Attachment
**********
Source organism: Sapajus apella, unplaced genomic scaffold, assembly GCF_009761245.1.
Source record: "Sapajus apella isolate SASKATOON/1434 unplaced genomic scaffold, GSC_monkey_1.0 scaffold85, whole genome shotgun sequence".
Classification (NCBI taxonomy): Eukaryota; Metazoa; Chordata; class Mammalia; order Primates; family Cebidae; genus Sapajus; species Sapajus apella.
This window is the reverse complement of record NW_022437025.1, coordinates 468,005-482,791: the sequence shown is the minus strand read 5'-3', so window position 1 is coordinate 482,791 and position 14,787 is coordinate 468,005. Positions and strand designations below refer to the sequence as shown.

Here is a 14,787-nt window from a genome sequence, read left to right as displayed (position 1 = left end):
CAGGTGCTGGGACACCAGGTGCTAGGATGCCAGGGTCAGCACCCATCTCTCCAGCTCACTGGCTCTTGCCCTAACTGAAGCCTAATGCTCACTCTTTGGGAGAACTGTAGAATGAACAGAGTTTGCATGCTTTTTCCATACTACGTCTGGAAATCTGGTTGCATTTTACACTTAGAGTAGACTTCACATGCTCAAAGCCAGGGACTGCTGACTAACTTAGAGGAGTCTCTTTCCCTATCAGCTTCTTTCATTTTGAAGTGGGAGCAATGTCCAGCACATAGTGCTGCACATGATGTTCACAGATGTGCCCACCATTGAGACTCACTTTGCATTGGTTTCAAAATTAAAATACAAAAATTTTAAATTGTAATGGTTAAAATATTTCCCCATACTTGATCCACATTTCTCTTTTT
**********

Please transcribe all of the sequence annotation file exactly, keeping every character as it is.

Source organism: Sapajus apella, unplaced genomic scaffold, assembly GCF_009761245.1.
Source record: "Sapajus apella isolate SASKATOON/1434 unplaced genomic scaffold, GSC_monkey_1.0 scaffold85, whole genome shotgun sequence".
Classification (NCBI taxonomy): Eukaryota; Metazoa; Chordata; class Mammalia; order Primates; family Cebidae; genus Sapajus; species Sapajus apella.
This window is the reverse complement of record NW_022437025.1, coordinates 468,005-482,791: the sequence shown is the minus strand read 5'-3', so window position 1 is coordinate 482,791 and position 14,787 is coordinate 468,005. Positions and strand designations below refer to the sequence as shown.

Here is a 14,787-nt window from a genome sequence, read left to right as displayed (position 1 = left end):
CAGGTGCTGGGACACCAGGTGCTAGGATGCCAGGGTCAGCACCCATCTCTCCAGCTCACTGGCTCTTGCCCTAACTGAAGCCTAATGCTCACTCTTTGGGAGAACTGTAGAATGAACAGAGTTTGCATGCTTTTTCCATACTACGTCTGGAAATCTGGTTGCATTTTACACTTAGAGTAGACTTCACATGCTCAAAGCCAGGGACTGCTGACTAACTTAGAGGAGTCTCTTTCCCTATCAGCTTCTTTCATTTTGAAGTGGGAGCAATGTCCAGCACATAGTGCTGCACATGATGTTCACAGATGTGCCCACCATTGAGACTCACTTTGCATTGGTTTCAAAATTAAAATACAAAAATTTTAAATTGTAATGGTTAAAATATTTCCCCATACTTGATCCACATTTCTCTTTTT